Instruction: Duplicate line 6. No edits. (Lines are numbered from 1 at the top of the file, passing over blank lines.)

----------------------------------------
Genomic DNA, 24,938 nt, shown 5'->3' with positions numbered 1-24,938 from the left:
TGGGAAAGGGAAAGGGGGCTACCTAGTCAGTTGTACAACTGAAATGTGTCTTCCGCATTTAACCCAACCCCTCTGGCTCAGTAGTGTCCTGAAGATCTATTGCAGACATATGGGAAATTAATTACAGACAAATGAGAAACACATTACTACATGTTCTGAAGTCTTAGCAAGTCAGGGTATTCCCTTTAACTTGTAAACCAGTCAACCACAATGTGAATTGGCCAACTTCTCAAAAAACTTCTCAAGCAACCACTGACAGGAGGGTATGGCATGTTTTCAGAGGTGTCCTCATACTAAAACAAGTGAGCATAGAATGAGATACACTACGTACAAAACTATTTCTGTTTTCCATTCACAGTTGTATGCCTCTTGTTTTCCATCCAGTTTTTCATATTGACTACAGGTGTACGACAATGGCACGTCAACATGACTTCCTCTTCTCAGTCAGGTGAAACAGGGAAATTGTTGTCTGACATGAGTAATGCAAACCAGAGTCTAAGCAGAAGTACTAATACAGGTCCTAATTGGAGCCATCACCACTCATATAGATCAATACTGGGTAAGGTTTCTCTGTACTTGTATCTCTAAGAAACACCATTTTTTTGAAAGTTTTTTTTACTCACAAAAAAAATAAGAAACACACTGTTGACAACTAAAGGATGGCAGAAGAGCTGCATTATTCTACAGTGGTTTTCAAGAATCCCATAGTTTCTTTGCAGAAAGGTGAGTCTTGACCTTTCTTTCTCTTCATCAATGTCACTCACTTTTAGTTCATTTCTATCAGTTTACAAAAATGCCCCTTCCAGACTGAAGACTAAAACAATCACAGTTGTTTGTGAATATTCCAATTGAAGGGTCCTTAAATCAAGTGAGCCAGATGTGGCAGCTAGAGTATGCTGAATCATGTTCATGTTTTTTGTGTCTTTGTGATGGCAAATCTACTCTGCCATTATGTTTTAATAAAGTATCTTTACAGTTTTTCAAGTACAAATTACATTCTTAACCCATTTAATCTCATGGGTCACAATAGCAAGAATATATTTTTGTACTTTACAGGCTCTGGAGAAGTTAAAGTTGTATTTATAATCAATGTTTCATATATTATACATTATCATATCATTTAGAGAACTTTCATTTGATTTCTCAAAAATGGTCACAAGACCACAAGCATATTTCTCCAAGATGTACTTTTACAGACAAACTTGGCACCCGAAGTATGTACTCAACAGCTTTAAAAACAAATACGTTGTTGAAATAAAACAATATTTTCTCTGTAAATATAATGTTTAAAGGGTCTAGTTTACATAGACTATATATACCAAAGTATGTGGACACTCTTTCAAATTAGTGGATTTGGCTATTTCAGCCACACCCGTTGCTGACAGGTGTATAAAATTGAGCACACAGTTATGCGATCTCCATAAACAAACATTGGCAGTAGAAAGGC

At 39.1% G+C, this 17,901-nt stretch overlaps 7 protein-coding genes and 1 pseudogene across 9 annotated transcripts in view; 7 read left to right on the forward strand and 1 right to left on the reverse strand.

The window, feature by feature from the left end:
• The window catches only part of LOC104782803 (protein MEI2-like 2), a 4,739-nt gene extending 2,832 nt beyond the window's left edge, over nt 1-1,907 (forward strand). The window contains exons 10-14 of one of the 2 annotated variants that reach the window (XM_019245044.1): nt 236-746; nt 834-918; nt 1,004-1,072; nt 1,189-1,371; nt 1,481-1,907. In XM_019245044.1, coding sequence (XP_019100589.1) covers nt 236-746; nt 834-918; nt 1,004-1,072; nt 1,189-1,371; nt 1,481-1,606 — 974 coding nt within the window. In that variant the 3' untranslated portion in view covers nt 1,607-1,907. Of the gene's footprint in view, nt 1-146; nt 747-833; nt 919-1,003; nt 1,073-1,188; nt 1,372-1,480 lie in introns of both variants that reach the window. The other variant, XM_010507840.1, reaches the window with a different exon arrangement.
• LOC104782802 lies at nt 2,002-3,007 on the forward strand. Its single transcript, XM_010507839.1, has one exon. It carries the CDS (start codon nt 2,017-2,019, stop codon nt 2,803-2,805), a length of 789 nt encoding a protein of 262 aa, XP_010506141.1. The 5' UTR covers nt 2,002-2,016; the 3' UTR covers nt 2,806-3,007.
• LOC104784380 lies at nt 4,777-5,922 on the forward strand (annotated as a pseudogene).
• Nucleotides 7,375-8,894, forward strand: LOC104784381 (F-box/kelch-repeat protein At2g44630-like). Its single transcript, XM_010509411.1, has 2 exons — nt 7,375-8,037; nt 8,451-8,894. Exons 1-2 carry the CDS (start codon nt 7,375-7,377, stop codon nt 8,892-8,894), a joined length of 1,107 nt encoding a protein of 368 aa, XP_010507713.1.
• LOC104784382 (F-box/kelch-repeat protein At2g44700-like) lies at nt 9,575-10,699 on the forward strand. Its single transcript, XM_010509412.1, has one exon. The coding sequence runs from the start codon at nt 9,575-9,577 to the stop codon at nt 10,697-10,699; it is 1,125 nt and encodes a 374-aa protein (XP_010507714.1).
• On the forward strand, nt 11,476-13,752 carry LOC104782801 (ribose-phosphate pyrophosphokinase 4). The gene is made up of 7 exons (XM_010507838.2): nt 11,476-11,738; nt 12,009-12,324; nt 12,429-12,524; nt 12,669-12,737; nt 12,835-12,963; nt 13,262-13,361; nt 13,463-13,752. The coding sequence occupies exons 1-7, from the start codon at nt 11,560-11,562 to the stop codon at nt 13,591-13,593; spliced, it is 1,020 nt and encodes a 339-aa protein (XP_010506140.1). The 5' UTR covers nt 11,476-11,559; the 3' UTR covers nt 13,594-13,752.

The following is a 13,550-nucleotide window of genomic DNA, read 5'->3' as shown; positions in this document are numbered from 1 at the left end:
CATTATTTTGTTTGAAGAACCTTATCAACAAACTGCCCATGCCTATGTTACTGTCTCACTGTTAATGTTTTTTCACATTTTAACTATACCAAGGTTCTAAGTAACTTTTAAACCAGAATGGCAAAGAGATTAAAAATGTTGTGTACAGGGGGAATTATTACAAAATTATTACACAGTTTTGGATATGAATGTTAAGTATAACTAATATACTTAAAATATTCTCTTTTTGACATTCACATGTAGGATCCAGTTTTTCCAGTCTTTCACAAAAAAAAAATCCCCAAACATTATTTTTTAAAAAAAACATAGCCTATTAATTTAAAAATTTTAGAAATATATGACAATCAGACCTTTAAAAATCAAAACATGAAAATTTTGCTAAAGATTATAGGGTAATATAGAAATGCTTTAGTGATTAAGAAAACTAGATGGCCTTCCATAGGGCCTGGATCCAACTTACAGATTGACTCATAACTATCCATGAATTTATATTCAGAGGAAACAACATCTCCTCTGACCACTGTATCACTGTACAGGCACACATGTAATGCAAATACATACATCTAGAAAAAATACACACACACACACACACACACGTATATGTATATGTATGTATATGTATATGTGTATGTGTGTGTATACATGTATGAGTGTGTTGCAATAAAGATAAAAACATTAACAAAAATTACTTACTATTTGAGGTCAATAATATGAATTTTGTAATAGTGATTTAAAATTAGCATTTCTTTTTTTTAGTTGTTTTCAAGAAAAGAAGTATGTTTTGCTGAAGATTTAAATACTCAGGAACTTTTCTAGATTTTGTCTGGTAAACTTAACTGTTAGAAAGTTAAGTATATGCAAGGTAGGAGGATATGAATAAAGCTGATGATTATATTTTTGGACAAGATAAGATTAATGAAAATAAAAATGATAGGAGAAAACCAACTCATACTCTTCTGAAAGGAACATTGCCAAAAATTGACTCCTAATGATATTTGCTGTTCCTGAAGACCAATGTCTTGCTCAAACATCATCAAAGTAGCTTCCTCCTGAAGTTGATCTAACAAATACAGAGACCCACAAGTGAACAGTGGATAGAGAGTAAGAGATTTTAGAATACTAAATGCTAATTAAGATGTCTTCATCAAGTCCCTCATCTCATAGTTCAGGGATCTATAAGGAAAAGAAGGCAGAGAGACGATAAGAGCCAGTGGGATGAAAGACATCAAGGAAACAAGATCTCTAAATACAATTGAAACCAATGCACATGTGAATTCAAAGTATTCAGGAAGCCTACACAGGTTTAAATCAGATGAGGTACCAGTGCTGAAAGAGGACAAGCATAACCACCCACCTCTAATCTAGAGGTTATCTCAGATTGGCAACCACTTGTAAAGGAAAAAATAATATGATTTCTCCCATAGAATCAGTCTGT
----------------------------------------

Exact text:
• LOC104782802 lies at nt 2,002-3,007 on the forward strand. Its single transcript, XM_010507839.1, has one exon. It carries the CDS (start codon nt 2,017-2,019, stop codon nt 2,803-2,805), a length of 789 nt encoding a protein of 262 aa, XP_010506141.1. The 5' UTR covers nt 2,002-2,016; the 3' UTR covers nt 2,806-3,007.